After almost a week of steady increases of about two dozen new cases per day, Boone County on Saturday recorded more than five dozen cases of COVID-19 for the first time.
The 61 new coronavirus infections reported by the Columbia-Boone County Public Health and Human Services Department is five more than the previous high of 56 reported July 11. There were 224 active infections and 512 people in quarantine for exposure to the virus.
Many counties in the region have reporting large numbers of additional cases in the past week. Some locations, like Columbia and other cities, have enacted local laws mandating face masks, but rural counties are finding they do not have that authority.
July was the worst month of the COVID-19 pandemic for Missouri, with an average of 928 cases per day, a string of 11 days with more than 1,000 cases to end the month.
The state Health and Human Services Department on Saturday reported the smallest number of new cases in 12 days and the first day since July 20 with fewer than 1,000 new coronavirus infections.
The week ended with a seven-day average of 1,507 new cases per day statewide. On average, 84 of 117 local health department jurisdictions reported at least one new case each day.
The Randolph County Health Department on Wednesday issued a proclamation strongly encouraging mask usage by residents.
While not mandating face masks in public settings, the proclamation has the support of the Moberly Area Chamber of Commerce as a reinforcement to mask policies in community businesses.
The department’s board of trustees decided to issue the mask proclamation at its Tuesday meeting, Health Administrator Sharon Whisenand wrote in an email.
"They wanted to issue a statement that showed their support of wearing masks in the community and to recommend the steps that we can do to help slow the spread of [COVID-19]," she wrote.
Randolph County as of Friday had 54 total confirmed cases of COVID-19 with 26 active. Three residents are hospitalized and one person has died of COVID-19.
In Cooper County, COVID-19 cases continue to trend upward but the Cooper County Public Health Center isn’t pushing for an order requiring face masks in public in part because of the difficulty enforcing it.
"If we try to do or even the county commission for that matter, tries to do an order of temporary masks, there is no way to enforce it because it is a civil legal issue," health Administrator Melanie Hutton said. "It’s not a criminal issue. There is no enforcement by law enforcement, so the only legal method of enforcement is filling an injunction against the person refusing the mask."
Cooper County had 103 confirmed cases of COVID-19 as of Friday with 23 active cases and 74 recovered. The county tallied 32 new cases in the week ending Friday.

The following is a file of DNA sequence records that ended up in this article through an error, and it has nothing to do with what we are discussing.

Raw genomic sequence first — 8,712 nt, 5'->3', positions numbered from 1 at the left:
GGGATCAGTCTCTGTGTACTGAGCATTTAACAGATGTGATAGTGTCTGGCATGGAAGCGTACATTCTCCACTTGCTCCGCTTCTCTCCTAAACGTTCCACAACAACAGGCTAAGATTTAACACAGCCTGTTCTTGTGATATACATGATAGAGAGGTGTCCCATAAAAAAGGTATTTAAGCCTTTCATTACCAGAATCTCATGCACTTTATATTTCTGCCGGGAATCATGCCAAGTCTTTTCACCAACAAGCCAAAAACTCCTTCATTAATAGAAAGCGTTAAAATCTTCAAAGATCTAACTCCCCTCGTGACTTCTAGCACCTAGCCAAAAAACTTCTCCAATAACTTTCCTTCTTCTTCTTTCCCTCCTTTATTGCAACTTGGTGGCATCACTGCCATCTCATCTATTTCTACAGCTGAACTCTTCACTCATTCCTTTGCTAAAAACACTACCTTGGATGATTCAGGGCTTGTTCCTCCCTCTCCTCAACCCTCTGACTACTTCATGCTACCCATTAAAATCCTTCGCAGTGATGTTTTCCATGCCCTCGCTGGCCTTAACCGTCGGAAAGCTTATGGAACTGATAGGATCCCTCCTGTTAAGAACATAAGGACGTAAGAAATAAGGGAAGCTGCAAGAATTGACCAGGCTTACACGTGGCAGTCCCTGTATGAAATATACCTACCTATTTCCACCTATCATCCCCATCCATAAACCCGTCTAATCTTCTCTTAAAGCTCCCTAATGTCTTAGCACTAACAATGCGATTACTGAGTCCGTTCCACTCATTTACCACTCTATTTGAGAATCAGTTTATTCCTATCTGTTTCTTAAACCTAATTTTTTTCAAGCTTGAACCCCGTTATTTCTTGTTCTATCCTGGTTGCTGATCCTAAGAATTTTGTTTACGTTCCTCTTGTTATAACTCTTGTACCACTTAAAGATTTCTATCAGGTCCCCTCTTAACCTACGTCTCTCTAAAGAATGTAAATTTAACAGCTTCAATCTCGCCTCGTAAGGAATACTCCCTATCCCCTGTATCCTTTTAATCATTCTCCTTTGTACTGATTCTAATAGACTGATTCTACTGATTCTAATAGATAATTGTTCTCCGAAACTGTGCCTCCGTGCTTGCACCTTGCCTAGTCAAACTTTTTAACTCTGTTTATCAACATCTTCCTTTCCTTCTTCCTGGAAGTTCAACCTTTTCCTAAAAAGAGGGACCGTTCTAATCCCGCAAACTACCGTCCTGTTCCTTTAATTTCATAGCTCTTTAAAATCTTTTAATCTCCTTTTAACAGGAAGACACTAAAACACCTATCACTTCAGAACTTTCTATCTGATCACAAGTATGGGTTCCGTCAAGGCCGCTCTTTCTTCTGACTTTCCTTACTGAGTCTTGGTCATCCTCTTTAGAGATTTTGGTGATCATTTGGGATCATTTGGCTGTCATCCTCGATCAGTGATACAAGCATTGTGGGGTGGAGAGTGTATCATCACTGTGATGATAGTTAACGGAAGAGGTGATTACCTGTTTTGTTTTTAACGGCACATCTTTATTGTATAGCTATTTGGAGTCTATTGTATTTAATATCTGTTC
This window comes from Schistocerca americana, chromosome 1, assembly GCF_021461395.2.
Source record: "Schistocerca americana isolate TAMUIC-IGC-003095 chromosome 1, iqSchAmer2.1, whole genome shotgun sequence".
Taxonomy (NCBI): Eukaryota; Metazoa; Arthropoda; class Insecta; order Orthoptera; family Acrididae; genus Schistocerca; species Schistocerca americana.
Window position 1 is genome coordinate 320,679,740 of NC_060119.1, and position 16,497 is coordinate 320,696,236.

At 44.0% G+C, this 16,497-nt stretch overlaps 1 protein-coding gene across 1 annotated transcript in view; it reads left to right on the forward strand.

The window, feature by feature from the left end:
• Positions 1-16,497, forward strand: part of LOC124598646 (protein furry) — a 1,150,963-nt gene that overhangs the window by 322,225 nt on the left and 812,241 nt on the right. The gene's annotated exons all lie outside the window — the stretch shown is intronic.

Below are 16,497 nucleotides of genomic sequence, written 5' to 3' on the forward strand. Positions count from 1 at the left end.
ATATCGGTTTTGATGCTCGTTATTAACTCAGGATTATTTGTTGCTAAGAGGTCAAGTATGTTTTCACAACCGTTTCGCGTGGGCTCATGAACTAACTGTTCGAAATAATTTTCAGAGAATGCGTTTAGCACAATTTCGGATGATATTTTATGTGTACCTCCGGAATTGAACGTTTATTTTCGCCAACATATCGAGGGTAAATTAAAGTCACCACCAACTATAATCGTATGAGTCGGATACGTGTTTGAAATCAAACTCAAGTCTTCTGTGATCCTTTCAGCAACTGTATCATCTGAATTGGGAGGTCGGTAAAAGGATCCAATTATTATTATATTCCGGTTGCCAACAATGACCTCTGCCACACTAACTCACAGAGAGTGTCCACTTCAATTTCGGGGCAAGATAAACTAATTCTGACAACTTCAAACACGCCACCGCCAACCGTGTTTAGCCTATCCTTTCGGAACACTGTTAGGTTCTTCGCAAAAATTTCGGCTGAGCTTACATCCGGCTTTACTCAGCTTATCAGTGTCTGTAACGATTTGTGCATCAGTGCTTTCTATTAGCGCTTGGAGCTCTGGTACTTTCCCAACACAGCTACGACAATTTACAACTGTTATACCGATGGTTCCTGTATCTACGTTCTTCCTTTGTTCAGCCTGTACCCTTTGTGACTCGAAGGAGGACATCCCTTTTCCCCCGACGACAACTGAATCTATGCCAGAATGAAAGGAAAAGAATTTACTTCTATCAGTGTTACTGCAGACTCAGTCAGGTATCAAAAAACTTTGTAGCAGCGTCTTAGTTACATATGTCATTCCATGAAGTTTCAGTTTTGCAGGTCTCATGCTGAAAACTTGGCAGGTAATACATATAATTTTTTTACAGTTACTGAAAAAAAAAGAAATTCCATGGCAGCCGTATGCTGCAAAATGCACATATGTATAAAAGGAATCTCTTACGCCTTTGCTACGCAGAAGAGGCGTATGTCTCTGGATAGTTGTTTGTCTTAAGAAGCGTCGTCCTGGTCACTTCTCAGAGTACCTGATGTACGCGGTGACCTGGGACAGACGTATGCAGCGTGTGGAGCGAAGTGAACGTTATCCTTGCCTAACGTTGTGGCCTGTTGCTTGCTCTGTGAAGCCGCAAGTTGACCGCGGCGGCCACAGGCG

Infection numbers will not come down any time soon, Hutton said.
The Randolph County proclamation on masks "strongly recommends all individuals wear face coverings over their mouth and nose in any indoor or outdoor environment where social distancing of six feet or more cannot be maintained."
There are some exceptions, such as for those with medical conditions or disabilities that prevent wearing a face covering, children younger than 2 years old or when it is not feasible to wear a face covering, such as when eating, among others.
More national and local businesses are starting to request or require mask usage in stores, which has led to more residents using masks, Whisenand wrote.
The Moberly Area Chamber of Commerce already was offering signage to businesses requesting or requiring face coverings before the proclamation was issued, chamber Executive Director Megan Schmitt said.
While the chamber and businesses had not requested the proclamation, it does help local businesses reinforce their face covering policies, Schmitt said.
"We are just trying to assist businesses through this process if they are considering [mask covering requests] by giving them materials that are easy to print," she said.
The health department is working through ways in which to recognize businesses with face mask policies.
Whisenand hopes that as businesses continue to institute policies it will encourage more people to wear masks.
"We all have to work together to help decrease the spread," she wrote. "Wearing a mask is just one of the tools."
While it will not seek to put an order in place, the Cooper County Health Center is encouraging mask use.
It will be at least until Christmas, if not later, before vaccines are available enough that are freely out there to immunize people," Hutton said.
If numbers continue to significantly increase it could prevent schools from reopening or force them to close, she added.
More than half of the new cases for the county during July were reported in the Boonville Correctional Center and one in a nursing home, which means that in the county at large, there were 43 cases, or about 1.5 cases per day in July.
Congregate living is a factor in the case number increase, Hutton said. The term applies to college dorms, homeless shelters, nursing homes or assisted living facilities.
There were internal conversations whether congregate facilities should be included in county case numbers
"The bottom line is that they are counted as residents in the census in our county," Hutton said. "They are also humans and they deserve to be counted, so we opted to list it under congregate living facilities. That caused part of that spike."
Rudi Keller of the Columbia Daily Tribune contributed to this report.